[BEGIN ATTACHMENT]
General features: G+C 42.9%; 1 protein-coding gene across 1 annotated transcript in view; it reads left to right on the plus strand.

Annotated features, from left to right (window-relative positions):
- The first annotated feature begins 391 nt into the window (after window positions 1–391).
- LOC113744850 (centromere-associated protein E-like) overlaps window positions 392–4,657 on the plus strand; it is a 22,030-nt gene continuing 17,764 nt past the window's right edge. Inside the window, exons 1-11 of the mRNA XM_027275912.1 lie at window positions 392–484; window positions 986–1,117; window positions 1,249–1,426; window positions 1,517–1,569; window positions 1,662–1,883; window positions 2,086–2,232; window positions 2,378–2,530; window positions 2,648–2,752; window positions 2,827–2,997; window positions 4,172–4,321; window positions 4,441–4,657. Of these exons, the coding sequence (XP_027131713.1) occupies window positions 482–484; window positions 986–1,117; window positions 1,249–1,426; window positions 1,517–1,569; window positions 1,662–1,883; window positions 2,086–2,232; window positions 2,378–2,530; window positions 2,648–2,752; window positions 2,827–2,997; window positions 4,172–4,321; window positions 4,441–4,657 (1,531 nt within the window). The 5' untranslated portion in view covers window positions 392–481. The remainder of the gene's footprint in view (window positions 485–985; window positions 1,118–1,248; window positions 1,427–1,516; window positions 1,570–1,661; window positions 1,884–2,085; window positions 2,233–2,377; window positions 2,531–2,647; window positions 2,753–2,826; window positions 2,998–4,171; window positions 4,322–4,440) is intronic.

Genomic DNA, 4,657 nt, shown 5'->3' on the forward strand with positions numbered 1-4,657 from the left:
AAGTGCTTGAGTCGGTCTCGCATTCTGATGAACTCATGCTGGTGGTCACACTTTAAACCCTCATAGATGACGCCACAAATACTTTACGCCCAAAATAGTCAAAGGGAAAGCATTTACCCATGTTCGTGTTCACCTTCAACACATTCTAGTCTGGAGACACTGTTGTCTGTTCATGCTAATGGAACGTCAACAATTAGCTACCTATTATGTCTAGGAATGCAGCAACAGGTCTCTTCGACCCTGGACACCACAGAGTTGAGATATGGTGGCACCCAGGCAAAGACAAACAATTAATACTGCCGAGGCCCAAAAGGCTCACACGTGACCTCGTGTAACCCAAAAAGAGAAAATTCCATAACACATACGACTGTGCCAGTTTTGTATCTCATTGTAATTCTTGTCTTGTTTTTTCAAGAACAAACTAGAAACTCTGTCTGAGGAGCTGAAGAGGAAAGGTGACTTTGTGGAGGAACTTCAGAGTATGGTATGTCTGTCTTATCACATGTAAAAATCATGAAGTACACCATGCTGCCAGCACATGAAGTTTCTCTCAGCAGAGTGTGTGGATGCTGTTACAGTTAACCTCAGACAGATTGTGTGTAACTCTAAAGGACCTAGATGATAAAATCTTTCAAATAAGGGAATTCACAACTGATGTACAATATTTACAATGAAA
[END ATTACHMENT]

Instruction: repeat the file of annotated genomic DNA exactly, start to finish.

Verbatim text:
General features: G+C 42.9%; 1 protein-coding gene across 1 annotated transcript in view; it reads left to right on the plus strand.

Annotated features, from left to right (window-relative positions):
- The first annotated feature begins 391 nt into the window (after window positions 1–391).
- LOC113744850 (centromere-associated protein E-like) overlaps window positions 392–4,657 on the plus strand; it is a 22,030-nt gene continuing 17,764 nt past the window's right edge. Inside the window, exons 1-11 of the mRNA XM_027275912.1 lie at window positions 392–484; window positions 986–1,117; window positions 1,249–1,426; window positions 1,517–1,569; window positions 1,662–1,883; window positions 2,086–2,232; window positions 2,378–2,530; window positions 2,648–2,752; window positions 2,827–2,997; window positions 4,172–4,321; window positions 4,441–4,657. Of these exons, the coding sequence (XP_027131713.1) occupies window positions 482–484; window positions 986–1,117; window positions 1,249–1,426; window positions 1,517–1,569; window positions 1,662–1,883; window positions 2,086–2,232; window positions 2,378–2,530; window positions 2,648–2,752; window positions 2,827–2,997; window positions 4,172–4,321; window positions 4,441–4,657 (1,531 nt within the window). The 5' untranslated portion in view covers window positions 392–481. The remainder of the gene's footprint in view (window positions 485–985; window positions 1,118–1,248; window positions 1,427–1,516; window positions 1,570–1,661; window positions 1,884–2,085; window positions 2,233–2,377; window positions 2,531–2,647; window positions 2,753–2,826; window positions 2,998–4,171; window positions 4,322–4,440) is intronic.

Genomic DNA, 4,657 nt, shown 5'->3' on the forward strand with positions numbered 1-4,657 from the left:
AAGTGCTTGAGTCGGTCTCGCATTCTGATGAACTCATGCTGGTGGTCACACTTTAAACCCTCATAGATGACGCCACAAATACTTTACGCCCAAAATAGTCAAAGGGAAAGCATTTACCCATGTTCGTGTTCACCTTCAACACATTCTAGTCTGGAGACACTGTTGTCTGTTCATGCTAATGGAACGTCAACAATTAGCTACCTATTATGTCTAGGAATGCAGCAACAGGTCTCTTCGACCCTGGACACCACAGAGTTGAGATATGGTGGCACCCAGGCAAAGACAAACAATTAATACTGCCGAGGCCCAAAAGGCTCACACGTGACCTCGTGTAACCCAAAAAGAGAAAATTCCATAACACATACGACTGTGCCAGTTTTGTATCTCATTGTAATTCTTGTCTTGTTTTTTCAAGAACAAACTAGAAACTCTGTCTGAGGAGCTGAAGAGGAAAGGTGACTTTGTGGAGGAACTTCAGAGTATGGTATGTCTGTCTTATCACATGTAAAAATCATGAAGTACACCATGCTGCCAGCACATGAAGTTTCTCTCAGCAGAGTGTGTGGATGCTGTTACAGTTAACCTCAGACAGATTGTGTGTAACTCTAAAGGACCTAGATGATAAAATCTTTCAAATAAGGGAATTCACAACTGATGTACAATATTTACAATGAAA